It’s saturday! Congratulate your friends for avoiding leavened bread.

By Anna Galperin

Passover has finally passed over, and the Jews have escaped Egypt (for the billionth year in a row ). We’ve left. We’re gone. I can eat pizza again. I can throw out my only source of sugar this whole week: coconut macaroons and whatever I’ve been able to shake loose from my cousin’s insulin pen. Insulin just is sugar, right? I probably should have brought this up to Seth beforehand, it’s just that he definitely got mad at me for something like this each of the past three years. What’s most important, though, is that I can finally bask in yeast. An entire tub of yeast. Yahweh cannot stop me, the potential of some sort of yeast-related infection cannot stop me, and neither can my grandmother’s watchful, kosher eye.

Last Friday night, we in fact did not go dancing in the dark, nor did take too many shots. No, instead we said our Dayenu’s and my younger brother recited the four questions in timid despair. I was right there with him, though. Fuck the four questions. I poured wine down my throat and asked the only question: will there be anything harder than fermented grapes at this shitty old-folks-home?

My boyfriend came to my seder the first night, and luckily the tablecloth was just long enough for us to exercise our Jewish sexual exploration. It’s actually encouraged, so chew on that, repressed gentiles. I let Ilan’s short fingers graze my thigh repeatedly while my uncle Alec washed his hands symbolically and Rachel read some dumb New Yorker piece about why dating men with glasses is better than dating your great aunt’s anaesthesiologist who got lasik. Oh, how the liberals laughed at that one.

For the second seder, Ilan’s grandmother mistakenly thought I was Siberian instead of Soviet. Which is fine, I guess I get it, but she just kept prodding me about our tigers and “the sleeping huts” made of recycled whale bones. She was not satisfied when I said, “No, I’m not from Siberia. My family is from the Soviet Union— Georgia.” She responded, “Well, how are the Siberian tigers in the North of … Siberia, was it?” Ilan whispered, “Her brains are scrambled,” and his father heard only the last bit and said, “Yes! Of course we can have scrambled eggs tomorrow morning— but no bagels!” He gave me and Ilan a big pat on the back, leaning in close to say, “Not all yeast is unkosher during the holiday.” And then he laughed hard, but in a way where none of us knew if we should laugh too. Like in Seinfield!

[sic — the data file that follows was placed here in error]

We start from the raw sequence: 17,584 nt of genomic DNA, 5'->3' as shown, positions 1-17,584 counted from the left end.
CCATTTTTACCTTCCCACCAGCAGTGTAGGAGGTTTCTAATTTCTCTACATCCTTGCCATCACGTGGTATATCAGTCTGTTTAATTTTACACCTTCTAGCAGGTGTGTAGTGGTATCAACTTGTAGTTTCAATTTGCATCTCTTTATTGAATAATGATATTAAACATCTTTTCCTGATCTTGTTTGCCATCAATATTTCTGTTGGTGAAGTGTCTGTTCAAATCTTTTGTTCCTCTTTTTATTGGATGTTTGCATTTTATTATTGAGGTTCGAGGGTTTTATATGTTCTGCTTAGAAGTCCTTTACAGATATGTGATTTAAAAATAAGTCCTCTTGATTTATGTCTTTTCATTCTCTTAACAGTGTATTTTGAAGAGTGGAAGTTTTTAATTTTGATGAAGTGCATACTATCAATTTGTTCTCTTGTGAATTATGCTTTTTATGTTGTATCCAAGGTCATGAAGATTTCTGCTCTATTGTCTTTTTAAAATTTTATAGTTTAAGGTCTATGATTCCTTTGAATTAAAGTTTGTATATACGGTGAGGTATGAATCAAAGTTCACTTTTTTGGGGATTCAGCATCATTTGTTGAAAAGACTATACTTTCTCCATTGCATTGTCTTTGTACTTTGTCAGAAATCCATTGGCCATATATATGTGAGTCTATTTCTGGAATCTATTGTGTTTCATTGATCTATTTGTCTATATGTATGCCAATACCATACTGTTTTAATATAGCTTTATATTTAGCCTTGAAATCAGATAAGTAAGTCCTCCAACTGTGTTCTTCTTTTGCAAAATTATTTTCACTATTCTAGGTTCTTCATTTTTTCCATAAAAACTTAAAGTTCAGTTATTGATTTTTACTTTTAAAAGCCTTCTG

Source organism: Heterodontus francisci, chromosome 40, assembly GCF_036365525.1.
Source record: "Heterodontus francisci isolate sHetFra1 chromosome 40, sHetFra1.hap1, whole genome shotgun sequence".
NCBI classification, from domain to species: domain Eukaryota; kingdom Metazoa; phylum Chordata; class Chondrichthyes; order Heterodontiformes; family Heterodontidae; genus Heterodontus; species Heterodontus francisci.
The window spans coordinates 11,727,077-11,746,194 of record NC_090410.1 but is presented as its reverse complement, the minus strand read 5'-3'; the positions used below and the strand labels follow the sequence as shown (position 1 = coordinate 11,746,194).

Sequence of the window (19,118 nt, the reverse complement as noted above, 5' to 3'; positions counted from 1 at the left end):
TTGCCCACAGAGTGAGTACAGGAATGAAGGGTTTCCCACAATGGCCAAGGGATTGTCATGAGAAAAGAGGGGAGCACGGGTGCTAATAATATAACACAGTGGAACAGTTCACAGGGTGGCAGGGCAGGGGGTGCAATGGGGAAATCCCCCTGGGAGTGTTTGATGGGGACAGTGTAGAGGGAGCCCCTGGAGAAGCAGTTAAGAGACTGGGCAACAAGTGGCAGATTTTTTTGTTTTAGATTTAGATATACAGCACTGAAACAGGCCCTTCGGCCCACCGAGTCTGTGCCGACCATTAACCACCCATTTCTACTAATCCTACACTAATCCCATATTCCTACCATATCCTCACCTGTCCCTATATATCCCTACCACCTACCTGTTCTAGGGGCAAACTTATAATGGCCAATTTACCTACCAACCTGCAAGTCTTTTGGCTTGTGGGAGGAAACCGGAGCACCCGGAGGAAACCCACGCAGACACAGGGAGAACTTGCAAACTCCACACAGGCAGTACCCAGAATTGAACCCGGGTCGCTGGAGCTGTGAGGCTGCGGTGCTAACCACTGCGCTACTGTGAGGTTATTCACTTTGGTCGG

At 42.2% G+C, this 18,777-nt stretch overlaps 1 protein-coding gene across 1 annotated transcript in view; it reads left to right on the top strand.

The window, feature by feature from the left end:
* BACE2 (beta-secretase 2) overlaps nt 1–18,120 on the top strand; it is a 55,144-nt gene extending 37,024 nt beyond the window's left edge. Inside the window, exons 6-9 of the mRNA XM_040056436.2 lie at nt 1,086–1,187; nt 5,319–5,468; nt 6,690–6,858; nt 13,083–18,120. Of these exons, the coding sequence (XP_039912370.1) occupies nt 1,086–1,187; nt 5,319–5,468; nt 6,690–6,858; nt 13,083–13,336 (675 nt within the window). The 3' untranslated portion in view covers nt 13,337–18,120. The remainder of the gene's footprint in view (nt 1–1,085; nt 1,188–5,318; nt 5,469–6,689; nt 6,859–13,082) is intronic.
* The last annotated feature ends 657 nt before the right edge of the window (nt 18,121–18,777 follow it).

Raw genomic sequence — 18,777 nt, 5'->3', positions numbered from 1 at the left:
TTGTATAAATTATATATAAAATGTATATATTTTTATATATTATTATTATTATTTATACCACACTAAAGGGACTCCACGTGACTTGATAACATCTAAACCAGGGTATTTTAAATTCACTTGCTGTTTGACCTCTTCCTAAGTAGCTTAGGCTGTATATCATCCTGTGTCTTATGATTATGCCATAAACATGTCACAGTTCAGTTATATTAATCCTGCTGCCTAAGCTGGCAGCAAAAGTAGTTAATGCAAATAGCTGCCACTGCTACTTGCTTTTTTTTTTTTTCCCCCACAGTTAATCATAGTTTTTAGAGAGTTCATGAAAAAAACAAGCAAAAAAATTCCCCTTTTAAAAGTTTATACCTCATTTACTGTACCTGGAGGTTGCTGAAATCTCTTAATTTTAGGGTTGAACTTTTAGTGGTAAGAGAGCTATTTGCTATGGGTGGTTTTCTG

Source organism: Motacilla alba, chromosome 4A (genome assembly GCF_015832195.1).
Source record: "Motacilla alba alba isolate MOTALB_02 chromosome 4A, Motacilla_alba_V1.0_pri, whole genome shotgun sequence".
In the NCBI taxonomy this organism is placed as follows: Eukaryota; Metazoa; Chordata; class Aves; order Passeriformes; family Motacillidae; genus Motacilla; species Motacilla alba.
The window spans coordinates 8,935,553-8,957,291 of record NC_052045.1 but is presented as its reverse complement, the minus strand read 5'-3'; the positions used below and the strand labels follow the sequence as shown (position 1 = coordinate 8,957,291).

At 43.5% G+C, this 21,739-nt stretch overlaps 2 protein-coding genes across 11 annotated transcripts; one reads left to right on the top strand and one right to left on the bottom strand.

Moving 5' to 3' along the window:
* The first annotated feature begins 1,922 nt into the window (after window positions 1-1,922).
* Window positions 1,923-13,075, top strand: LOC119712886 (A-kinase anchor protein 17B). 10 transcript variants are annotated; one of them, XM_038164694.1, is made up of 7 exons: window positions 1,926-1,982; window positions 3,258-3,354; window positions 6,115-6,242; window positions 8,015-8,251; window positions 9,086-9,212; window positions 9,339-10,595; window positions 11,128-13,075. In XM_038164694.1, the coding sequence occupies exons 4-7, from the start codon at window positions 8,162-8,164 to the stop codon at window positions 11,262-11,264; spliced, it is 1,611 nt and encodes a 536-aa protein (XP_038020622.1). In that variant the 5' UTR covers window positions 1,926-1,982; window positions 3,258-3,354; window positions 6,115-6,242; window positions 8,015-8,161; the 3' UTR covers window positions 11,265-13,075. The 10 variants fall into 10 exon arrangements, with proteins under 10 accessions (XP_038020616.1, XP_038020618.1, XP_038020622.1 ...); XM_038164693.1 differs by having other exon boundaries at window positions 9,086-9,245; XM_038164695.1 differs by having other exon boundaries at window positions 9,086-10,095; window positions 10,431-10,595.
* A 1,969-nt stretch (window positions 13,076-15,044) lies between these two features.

Anyways, I suppose I should mention matzoh. Matzoh meals, matzoh balls, matzoh crack… none of it is inherently bad, and all of it should be sold legally, year-round. But imagine being told you can’t have a nifty PBJ whipped up for lunch, and instead are delivered a portable slate of dry, brittle matzoh, made by an equally brittle and dry grandmother, wrapped, as grandma’s skull often is, in re-used tinfoil. And the very best part (that [crunchy] Peebs and [grape] Jeebs) is in a whole separate Tupperware on the side. It amounts to carrying luggage and it sucks. And you can’t even smear cream cheese on matzoh! It’s fundamentally incapable of withstanding the sheer oppressive force of such a ubiquitous material congealment...coincidentally unlike the Jewish diaspora. Bagels, then, are without a doubt the ultimate bread. They just are. Who the fuck wants to spend eight days eating crackers that literally dehydrate you, followed by an entire bottle of Manischewitz? With bagels you can at least have coffee or tea! Or Manischewitz!

The idea, when it comes down to it, is simple: congratulate every Jew you know on not caving in, or caving in only once or twice, or even surviving one seder last week. Just give every Jew a high five in general, and feel free to guess. You can provide context for your skin slap, or you can ride it out like you’re just chill as shit, but remember to give the Jews their recognition where it’s due. I think the Easter Bunny and our Yoshua’s resurrection was all a bit overpowering last weekend; this one’s for the tribe.